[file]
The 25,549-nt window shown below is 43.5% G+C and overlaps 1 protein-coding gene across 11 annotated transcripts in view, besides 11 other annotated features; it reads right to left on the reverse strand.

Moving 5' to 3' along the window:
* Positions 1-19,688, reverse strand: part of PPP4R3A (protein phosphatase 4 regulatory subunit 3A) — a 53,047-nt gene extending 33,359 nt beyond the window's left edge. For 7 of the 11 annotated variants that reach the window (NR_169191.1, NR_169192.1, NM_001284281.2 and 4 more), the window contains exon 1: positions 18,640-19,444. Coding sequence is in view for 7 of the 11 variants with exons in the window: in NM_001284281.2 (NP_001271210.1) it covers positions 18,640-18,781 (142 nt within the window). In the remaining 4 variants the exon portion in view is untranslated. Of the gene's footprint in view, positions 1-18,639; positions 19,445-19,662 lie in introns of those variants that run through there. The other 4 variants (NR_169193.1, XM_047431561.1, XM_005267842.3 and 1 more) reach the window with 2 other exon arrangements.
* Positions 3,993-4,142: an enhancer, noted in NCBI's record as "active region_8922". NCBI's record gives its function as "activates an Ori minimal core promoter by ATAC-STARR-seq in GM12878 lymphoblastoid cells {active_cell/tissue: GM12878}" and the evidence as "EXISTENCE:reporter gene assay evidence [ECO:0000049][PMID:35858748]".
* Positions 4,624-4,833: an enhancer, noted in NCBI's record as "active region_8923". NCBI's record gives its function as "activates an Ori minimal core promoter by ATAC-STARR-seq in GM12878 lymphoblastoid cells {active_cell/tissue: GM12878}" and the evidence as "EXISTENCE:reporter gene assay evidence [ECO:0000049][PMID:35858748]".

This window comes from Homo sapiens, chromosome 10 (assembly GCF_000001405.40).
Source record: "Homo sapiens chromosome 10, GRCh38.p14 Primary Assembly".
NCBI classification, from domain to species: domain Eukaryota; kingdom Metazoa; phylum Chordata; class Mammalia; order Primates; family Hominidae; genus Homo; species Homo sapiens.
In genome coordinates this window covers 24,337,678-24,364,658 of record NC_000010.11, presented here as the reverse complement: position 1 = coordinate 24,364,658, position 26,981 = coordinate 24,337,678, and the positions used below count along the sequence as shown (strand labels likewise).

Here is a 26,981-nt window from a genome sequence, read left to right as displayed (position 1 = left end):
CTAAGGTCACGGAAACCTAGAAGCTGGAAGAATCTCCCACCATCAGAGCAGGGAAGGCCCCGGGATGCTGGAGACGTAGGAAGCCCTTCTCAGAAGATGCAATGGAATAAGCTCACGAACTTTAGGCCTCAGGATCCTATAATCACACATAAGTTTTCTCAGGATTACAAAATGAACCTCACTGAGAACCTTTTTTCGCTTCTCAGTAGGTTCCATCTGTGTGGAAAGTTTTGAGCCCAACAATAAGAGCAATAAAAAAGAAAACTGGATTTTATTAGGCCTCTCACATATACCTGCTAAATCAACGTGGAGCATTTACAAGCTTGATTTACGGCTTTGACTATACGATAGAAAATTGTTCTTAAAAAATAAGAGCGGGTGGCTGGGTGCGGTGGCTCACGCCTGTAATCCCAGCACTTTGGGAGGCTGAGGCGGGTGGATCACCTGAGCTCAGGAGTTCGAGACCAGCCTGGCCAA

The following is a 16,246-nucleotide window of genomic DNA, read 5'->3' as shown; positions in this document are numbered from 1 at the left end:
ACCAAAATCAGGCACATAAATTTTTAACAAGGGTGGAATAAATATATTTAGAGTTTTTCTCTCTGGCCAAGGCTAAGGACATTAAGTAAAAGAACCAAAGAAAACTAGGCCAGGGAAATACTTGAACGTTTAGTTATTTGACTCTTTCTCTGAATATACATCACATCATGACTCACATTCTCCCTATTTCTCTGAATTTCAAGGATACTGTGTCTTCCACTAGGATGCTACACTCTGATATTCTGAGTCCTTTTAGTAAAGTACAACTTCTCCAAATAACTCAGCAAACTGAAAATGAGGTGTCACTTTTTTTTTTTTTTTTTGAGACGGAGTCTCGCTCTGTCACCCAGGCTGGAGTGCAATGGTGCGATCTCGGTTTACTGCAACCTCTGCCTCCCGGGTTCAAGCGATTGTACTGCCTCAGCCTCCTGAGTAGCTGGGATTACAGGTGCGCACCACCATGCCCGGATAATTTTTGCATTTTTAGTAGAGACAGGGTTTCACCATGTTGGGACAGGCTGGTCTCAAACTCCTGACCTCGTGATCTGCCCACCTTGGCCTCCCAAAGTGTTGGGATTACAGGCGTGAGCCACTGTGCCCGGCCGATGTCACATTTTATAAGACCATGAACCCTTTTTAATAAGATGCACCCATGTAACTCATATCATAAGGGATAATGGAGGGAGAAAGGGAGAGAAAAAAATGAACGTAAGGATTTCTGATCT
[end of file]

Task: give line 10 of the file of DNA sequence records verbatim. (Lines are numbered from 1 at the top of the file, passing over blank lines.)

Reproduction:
Here is a 26,981-nt window from a genome sequence, read left to right as displayed (position 1 = left end):